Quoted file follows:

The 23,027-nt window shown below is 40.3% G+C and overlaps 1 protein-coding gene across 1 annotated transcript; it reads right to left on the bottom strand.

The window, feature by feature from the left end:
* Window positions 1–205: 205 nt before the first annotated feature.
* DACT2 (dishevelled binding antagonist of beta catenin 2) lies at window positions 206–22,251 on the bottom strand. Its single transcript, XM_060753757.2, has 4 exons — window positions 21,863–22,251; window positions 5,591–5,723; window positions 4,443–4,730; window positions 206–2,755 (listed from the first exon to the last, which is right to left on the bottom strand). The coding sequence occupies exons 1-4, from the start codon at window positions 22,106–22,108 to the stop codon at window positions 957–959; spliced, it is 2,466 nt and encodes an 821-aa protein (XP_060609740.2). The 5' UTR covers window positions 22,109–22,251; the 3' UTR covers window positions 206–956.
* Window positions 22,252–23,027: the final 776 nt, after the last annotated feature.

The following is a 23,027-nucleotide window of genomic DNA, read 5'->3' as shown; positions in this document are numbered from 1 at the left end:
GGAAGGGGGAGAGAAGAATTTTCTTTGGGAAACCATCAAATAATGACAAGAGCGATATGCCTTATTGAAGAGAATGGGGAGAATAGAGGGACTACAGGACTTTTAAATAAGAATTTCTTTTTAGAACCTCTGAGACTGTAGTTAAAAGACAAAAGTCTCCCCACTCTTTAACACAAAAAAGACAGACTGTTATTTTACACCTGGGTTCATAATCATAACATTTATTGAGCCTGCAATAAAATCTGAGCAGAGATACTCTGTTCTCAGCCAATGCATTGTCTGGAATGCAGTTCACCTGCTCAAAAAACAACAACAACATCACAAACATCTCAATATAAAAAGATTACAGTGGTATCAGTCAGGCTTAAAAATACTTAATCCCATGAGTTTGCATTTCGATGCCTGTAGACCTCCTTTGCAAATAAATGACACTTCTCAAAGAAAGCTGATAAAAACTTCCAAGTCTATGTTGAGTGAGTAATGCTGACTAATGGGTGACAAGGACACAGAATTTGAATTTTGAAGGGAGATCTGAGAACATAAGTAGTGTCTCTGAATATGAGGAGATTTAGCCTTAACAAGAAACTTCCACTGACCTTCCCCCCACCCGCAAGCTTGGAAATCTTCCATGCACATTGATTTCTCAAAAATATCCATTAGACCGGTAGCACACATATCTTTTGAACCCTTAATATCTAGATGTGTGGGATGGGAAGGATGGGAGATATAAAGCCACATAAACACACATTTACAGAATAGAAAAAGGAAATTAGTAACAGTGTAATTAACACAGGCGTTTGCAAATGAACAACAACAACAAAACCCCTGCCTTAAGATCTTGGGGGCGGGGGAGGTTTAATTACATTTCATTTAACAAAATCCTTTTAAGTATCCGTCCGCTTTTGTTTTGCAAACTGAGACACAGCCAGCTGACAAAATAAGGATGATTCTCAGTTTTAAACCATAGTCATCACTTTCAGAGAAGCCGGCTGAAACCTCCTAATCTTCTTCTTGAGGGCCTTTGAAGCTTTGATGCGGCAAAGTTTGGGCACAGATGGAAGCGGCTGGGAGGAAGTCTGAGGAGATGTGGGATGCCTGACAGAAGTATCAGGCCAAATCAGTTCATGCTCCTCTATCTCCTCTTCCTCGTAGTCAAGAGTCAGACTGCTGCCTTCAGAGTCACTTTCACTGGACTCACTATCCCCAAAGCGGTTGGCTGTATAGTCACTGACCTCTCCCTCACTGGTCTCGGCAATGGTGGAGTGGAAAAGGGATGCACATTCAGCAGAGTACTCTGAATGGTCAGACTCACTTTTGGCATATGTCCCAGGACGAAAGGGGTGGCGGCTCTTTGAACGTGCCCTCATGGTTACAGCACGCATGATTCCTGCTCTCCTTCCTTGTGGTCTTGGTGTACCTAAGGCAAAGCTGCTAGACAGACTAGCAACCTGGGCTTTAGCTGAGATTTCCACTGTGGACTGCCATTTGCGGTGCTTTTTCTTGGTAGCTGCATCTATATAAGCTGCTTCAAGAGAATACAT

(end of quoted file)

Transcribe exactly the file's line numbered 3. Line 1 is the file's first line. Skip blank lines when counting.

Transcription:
* Window positions 1–205: 205 nt before the first annotated feature.